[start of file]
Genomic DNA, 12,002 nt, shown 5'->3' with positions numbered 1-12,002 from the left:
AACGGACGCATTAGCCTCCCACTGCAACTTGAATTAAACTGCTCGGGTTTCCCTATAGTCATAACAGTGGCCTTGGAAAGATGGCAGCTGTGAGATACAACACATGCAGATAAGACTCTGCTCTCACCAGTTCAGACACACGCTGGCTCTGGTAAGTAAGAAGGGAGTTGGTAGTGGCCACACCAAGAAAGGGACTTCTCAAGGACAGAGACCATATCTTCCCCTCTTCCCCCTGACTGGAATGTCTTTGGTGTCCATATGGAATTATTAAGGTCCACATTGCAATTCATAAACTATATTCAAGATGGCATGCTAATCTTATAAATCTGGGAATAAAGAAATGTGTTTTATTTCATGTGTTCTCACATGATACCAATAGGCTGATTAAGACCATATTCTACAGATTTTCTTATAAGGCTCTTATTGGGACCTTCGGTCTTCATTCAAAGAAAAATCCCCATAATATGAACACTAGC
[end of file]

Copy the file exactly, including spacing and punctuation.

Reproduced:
Genomic DNA, 12,002 nt, shown 5'->3' with positions numbered 1-12,002 from the left:
AACGGACGCATTAGCCTCCCACTGCAACTTGAATTAAACTGCTCGGGTTTCCCTATAGTCATAACAGTGGCCTTGGAAAGATGGCAGCTGTGAGATACAACACATGCAGATAAGACTCTGCTCTCACCAGTTCAGACACACGCTGGCTCTGGTAAGTAAGAAGGGAGTTGGTAGTGGCCACACCAAGAAAGGGACTTCTCAAGGACAGAGACCATATCTTCCCCTCTTCCCCCTGACTGGAATGTCTTTGGTGTCCATATGGAATTATTAAGGTCCACATTGCAATTCATAAACTATATTCAAGATGGCATGCTAATCTTATAAATCTGGGAATAAAGAAATGTGTTTTATTTCATGTGTTCTCACATGATACCAATAGGCTGATTAAGACCATATTCTACAGATTTTCTTATAAGGCTCTTATTGGGACCTTCGGTCTTCATTCAAAGAAAAATCCCCATAATATGAACACTAGC